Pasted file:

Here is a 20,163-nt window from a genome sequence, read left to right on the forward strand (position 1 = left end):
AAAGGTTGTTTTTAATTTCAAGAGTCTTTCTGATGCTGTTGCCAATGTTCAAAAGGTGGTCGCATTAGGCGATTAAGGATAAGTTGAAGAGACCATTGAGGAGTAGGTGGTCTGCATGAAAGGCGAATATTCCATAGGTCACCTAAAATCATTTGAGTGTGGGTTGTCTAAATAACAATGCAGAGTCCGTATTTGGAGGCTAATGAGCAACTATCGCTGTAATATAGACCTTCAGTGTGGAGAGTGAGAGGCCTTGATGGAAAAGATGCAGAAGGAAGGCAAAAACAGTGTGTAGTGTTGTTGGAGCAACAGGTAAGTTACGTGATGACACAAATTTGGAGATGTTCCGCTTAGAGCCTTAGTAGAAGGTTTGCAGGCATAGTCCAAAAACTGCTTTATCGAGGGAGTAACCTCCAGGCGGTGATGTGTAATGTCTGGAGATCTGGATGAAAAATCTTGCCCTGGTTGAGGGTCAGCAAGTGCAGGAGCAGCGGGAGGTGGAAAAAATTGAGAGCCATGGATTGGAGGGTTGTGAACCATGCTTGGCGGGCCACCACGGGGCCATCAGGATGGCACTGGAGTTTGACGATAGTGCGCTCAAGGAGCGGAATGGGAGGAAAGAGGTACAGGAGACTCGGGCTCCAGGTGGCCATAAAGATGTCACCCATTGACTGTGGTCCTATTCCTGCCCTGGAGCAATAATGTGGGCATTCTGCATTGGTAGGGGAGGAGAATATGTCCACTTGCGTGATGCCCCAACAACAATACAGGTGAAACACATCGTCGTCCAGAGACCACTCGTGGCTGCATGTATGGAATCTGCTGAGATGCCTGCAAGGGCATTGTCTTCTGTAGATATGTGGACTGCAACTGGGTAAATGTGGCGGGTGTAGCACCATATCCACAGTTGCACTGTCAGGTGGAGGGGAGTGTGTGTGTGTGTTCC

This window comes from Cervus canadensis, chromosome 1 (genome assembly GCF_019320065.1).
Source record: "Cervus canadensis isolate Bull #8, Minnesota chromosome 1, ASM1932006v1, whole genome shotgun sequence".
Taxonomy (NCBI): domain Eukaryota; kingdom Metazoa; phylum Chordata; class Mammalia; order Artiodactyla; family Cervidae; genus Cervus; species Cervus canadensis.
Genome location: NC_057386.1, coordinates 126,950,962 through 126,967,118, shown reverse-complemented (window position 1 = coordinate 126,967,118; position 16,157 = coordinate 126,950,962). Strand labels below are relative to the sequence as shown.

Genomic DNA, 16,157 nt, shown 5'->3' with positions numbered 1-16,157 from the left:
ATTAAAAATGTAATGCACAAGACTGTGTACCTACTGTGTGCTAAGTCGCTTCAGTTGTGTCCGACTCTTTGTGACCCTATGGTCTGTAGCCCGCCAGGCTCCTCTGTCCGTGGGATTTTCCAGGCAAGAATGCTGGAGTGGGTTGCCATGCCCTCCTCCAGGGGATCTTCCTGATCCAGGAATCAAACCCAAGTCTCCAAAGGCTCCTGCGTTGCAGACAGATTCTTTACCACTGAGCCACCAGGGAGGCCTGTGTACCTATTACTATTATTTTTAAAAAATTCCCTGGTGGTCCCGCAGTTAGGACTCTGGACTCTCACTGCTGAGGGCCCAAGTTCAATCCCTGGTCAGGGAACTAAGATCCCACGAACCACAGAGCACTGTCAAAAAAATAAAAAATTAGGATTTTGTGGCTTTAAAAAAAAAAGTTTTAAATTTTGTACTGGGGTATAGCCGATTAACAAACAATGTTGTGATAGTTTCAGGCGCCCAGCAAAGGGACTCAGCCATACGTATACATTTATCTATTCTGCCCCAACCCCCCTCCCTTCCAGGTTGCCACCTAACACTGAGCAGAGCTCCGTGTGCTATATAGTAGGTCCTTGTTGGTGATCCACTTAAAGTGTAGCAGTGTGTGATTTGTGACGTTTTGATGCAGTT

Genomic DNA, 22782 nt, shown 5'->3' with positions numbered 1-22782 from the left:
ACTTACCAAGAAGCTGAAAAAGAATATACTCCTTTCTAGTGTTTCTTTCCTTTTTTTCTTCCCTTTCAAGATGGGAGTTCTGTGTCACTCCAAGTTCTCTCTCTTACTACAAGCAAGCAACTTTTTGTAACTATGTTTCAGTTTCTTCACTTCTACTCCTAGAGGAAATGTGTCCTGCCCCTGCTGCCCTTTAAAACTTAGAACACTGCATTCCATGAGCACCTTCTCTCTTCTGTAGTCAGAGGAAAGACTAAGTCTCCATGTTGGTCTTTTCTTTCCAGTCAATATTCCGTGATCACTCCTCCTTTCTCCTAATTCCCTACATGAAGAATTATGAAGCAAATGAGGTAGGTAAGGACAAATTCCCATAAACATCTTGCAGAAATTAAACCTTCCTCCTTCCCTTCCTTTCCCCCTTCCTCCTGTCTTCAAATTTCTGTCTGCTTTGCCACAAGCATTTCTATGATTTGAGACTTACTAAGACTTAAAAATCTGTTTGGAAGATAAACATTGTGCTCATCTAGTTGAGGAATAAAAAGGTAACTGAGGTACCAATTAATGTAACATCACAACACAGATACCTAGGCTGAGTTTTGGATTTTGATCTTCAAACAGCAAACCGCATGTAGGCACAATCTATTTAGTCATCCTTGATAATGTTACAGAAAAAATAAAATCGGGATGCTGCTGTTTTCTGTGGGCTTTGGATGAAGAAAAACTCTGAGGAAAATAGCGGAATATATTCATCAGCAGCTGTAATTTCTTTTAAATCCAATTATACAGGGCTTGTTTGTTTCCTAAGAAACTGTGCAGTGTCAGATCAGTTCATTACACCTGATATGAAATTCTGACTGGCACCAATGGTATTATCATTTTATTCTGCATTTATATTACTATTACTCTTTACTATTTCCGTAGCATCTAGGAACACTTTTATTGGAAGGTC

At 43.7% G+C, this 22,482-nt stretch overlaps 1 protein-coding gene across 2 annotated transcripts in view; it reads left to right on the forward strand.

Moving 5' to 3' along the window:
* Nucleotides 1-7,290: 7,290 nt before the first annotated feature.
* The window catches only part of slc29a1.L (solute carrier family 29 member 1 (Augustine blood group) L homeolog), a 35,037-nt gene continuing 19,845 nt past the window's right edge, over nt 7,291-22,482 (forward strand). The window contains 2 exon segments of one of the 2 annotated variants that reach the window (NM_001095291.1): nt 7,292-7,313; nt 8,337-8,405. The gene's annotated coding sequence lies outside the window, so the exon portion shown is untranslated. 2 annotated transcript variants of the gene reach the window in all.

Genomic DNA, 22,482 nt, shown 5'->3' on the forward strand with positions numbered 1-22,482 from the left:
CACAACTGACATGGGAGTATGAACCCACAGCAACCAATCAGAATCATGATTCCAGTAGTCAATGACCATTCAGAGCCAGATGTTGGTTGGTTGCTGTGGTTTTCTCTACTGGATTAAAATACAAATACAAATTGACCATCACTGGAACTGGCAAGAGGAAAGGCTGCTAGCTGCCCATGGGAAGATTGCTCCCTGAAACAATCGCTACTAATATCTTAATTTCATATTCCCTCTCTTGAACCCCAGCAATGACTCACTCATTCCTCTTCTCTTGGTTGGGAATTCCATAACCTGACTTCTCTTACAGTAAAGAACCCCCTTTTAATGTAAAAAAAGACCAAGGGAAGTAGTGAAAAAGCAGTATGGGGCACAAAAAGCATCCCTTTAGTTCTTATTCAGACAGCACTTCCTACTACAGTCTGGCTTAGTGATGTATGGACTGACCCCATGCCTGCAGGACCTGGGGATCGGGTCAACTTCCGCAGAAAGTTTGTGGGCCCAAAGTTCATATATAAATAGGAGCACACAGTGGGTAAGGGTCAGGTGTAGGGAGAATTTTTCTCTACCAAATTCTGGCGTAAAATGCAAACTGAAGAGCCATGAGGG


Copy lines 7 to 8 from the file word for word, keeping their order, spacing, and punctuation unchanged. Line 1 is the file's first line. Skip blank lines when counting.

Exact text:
Genomic DNA, 16,157 nt, shown 5'->3' with positions numbered 1-16,157 from the left:
ATTAAAAATGTAATGCACAAGACTGTGTACCTACTGTGTGCTAAGTCGCTTCAGTTGTGTCCGACTCTTTGTGACCCTATGGTCTGTAGCCCGCCAGGCTCCTCTGTCCGTGGGATTTTCCAGGCAAGAATGCTGGAGTGGGTTGCCATGCCCTCCTCCAGGGGATCTTCCTGATCCAGGAATCAAACCCAAGTCTCCAAAGGCTCCTGCGTTGCAGACAGATTCTTTACCACTGAGCCACCAGGGAGGCCTGTGTACCTATTACTATTATTTTTAAAAAATTCCCTGGTGGTCCCGCAGTTAGGACTCTGGACTCTCACTGCTGAGGGCCCAAGTTCAATCCCTGGTCAGGGAACTAAGATCCCACGAACCACAGAGCACTGTCAAAAAAATAAAAAATTAGGATTTTGTGGCTTTAAAAAAAAAAGTTTTAAATTTTGTACTGGGGTATAGCCGATTAACAAACAATGTTGTGATAGTTTCAGGCGCCCAGCAAAGGGACTCAGCCATACGTATACATTTATCTATTCTGCCCCAACCCCCCTCCCTTCCAGGTTGCCACCTAACACTGAGCAGAGCTCCGTGTGCTATATAGTAGGTCCTTGTTGGTGATCCACTTAAAGTGTAGCAGTGTGTGATTTGTGACGTTTTGATGCAGTT